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Star Wars Director Says It's About Time A Woman Makes A Star Wars Movie
Jan 02, 2024
Oscar-winning documentary filmmaker Sharmeed Obaid-Chinoy is directing an upcoming Star Wars movie that brings back Daisy Ridley in the role of Rey. Obaid-Chinoy will become the first woman to direct a Star Wars film, dating back to the franchise's origins in the 1970s. Speaking about this, Obaid-Chinoy told CNN that she is "very thrilled" to make the movie and create something that is "very special.""We're in 2024 now, and I think it's about time we had a woman come forward to shape the story in a galaxy far, far away," she said.Obaid-Chinoy won Best Documentary, Short Subjects Academy Awards for Saving Face (2012) and A Girl in the River: The Price of Forgiveness (2015).In 2020, Lucasfilm boss Kathleen Kennedy told the BBC that a woman would eventually direct a Star Wars movie, saying that would "absolutely" happen, "without question." Victoria Mahoney was a second unit director on The Rise of Skywalker, but a woman has never claimed a top directing credit on a Star Wars movie.On the TV side of things, The Mandalorian has featured a number of female directors, including Deborah Chow and Bryce Dallas Howard. Chow went on to direct the Obi-Wan TV series, too.Another high-profile franchise that has never had a female director is James Bond. Producer Barbara Broccoli and Skyfall director Sam Mendes have both said they want to see a woman direct a future 007 film.As for Obaid-Chinoy's Star Wars movie, little is known about it apart from the fact that Ridley will come back to play Rey. It is expected that this film will be the first of the three new Star Wars films to come to theaters, possibly releasing in December 2025.According to a report, Peaky Blinders creator Steven Knight is writing the Rey movie, taking over for Damon Lindelof and Justin Britt-Gibson.
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NBA Names Clare Akamanzi CEO Of NBA Africa
Jan 02, 2024 15:29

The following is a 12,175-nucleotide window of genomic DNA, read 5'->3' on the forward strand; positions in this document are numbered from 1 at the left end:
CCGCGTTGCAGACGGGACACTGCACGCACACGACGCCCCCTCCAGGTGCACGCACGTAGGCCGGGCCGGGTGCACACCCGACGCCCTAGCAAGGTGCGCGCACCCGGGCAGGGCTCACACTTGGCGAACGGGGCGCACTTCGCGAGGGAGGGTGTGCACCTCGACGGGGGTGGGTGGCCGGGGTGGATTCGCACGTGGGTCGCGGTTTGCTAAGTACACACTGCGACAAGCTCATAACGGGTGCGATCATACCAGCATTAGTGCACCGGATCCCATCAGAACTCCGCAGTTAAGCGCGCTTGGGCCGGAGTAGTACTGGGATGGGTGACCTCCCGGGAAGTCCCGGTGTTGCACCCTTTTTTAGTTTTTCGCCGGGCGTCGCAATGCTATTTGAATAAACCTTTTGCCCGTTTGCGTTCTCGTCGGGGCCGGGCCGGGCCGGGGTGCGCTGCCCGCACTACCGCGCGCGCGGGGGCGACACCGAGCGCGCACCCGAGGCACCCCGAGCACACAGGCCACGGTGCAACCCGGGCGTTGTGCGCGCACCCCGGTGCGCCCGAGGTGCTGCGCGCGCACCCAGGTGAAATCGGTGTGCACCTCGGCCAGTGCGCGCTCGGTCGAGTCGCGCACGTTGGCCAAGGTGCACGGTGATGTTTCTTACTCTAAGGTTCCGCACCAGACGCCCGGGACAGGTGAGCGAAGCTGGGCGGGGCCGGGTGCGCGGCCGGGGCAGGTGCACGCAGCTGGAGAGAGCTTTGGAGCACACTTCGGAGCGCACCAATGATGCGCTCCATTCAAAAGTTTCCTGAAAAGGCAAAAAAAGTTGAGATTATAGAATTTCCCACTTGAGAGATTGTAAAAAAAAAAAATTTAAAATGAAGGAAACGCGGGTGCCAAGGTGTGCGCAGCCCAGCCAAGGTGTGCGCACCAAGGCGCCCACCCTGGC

The NBA named Clare Akamanzi – an accomplished business executive and international trade and investment lawyer – as CEO of NBA Africa. Akamanzi will start her position on Jan. 23, 2024, and report to NBA Deputy Commissioner and Chief Operating Officer Mark Tatum. In this role, Akamanzi will oversee the NBA’s business and basketball development efforts in Africa and will be responsible for continuing to grow the popularity of basketball, the NBA and the Basketball Africa League (BAL) across the continent, including through grassroots basketball development, media distribution, corporate partnerships, and social responsibility initiatives that improve the livelihoods of African youth and families. For the last six and a half years, Akamanzi was CEO of Rwanda Development Board (RDB), where she spearheaded Rwanda’s economic development by enabling private sector growth. Under Akamanzi’s leadership, RDB implemented several business policy reforms and initiatives that led to significant investment and development for the country, including through partnerships with the BAL, Arsenal FC, Paris Saint-Germain FC, FC Bayern Munich and TIME Magazine, among others. “Clare’s business acumen, international experience and familiarity with basketball and the NBA make her the ideal executive to lead our business in Africa,” says Tatum. “NBA Africa and the Basketball Africa League are well-positioned for continued growth, and under Clare’s leadership we believe these initiatives will transform economies, communities and lives across the continent.” “I’ve seen firsthand how sports can positively impact businesses, families and communities in Africa, and the NBA and the BAL are a perfect example of that,” says Akamanzi. “The NBA has done an incredible job growing basketball and the economy around it across the continent, and I’m excited about the enormous opportunities ahead to build on that momentum.” Previously, Akamanzi was Chief Operating Officer of RDB and Head of Strategy and Policy Unit, Office of the President of the Republic of Rwanda. She has extensive international trade, business and diplomatic experience, having previously worked for the Rwandan Government at the World Trade Organization in Geneva, Switzerland and at the Rwandan Embassy in London, England. Akamanzi has worked or studied in seven different countries and holds an honorary LLD from Concordia University in Montreal, Canada, in recognition of her work in Rwanda. She earned a master’s degree in public administration from Harvard University’s Kennedy School of Government in Cambridge, Massachusetts, where she was the recipient of three prestigious awards for academic excellence and distinguished contribution to the community: the Lucius N. Littauer Fellows Award, the Raymond & Josephine Vernon Award and the Robert Kennedy Public Service Award. In addition, Akamanzi holds a Master of Laws degree in international trade and investments from the University of Pretoria in South Africa, and a Bachelor of Laws degree from Makerere University in Kampala, Uganda. Akamanzi has served on several company boards, including the World Health Organization (WHO) Foundation, ECOBANK and Aviation, Travel and Logistics (ATL) company. She was recognized by Forbes as one of Africa’s Top 50 Powerful Women in 2020.